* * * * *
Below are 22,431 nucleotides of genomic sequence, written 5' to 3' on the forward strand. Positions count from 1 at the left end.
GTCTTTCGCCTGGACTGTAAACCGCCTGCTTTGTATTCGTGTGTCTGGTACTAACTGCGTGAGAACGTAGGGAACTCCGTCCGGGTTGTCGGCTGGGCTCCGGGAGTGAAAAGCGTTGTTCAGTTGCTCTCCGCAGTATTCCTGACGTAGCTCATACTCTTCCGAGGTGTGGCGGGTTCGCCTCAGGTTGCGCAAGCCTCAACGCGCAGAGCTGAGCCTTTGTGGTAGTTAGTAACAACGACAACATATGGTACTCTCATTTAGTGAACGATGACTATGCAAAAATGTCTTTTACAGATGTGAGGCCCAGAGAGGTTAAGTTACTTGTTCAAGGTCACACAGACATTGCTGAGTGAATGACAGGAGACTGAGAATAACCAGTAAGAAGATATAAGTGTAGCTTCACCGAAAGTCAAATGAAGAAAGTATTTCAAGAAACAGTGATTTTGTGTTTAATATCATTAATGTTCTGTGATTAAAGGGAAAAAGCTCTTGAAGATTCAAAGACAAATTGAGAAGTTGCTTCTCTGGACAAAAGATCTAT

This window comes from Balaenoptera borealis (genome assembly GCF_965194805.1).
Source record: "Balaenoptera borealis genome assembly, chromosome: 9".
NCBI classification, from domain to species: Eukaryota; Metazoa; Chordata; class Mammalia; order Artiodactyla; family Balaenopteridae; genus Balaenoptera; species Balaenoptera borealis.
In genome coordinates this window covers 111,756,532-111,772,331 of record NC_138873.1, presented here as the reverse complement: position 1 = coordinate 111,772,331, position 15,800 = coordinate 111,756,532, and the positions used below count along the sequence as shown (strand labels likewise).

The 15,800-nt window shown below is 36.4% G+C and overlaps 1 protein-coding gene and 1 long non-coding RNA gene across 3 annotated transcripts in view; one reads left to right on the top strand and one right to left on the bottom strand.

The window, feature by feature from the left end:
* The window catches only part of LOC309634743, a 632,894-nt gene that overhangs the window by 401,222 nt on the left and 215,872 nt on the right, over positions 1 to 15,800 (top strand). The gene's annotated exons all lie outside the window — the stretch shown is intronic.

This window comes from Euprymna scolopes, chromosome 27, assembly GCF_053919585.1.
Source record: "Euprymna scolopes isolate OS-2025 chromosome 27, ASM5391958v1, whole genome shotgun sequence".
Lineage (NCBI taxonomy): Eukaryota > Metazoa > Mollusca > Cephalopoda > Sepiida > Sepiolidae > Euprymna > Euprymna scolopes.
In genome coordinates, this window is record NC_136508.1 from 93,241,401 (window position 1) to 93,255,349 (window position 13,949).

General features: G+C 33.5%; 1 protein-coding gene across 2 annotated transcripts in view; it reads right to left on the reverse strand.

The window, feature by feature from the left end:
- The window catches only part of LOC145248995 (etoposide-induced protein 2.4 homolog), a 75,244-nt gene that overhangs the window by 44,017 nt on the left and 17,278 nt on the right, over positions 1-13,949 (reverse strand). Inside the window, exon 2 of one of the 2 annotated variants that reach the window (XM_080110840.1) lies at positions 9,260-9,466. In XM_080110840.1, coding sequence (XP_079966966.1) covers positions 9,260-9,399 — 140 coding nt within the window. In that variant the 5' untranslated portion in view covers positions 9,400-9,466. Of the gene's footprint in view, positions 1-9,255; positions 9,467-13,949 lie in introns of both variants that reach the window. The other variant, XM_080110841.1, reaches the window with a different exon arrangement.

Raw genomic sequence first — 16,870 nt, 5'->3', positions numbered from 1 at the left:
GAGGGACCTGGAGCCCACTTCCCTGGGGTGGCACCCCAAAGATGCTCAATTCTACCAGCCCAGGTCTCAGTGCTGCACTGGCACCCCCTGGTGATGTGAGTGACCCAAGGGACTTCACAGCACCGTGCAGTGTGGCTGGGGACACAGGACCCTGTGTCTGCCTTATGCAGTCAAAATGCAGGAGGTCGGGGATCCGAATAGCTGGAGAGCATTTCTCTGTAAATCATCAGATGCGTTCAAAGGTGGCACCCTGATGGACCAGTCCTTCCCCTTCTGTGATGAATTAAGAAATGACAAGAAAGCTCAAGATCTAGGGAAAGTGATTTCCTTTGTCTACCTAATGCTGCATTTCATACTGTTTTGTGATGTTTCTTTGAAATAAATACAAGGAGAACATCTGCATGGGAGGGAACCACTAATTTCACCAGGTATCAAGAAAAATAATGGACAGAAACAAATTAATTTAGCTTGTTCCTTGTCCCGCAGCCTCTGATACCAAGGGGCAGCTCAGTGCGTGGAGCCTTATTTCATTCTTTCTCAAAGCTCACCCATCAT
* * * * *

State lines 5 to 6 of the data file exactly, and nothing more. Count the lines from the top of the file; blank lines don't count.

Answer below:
NCBI classification, from domain to species: Eukaryota; Metazoa; Chordata; class Mammalia; order Artiodactyla; family Balaenopteridae; genus Balaenoptera; species Balaenoptera borealis.
In genome coordinates this window covers 111,756,532-111,772,331 of record NC_138873.1, presented here as the reverse complement: position 1 = coordinate 111,772,331, position 15,800 = coordinate 111,756,532, and the positions used below count along the sequence as shown (strand labels likewise).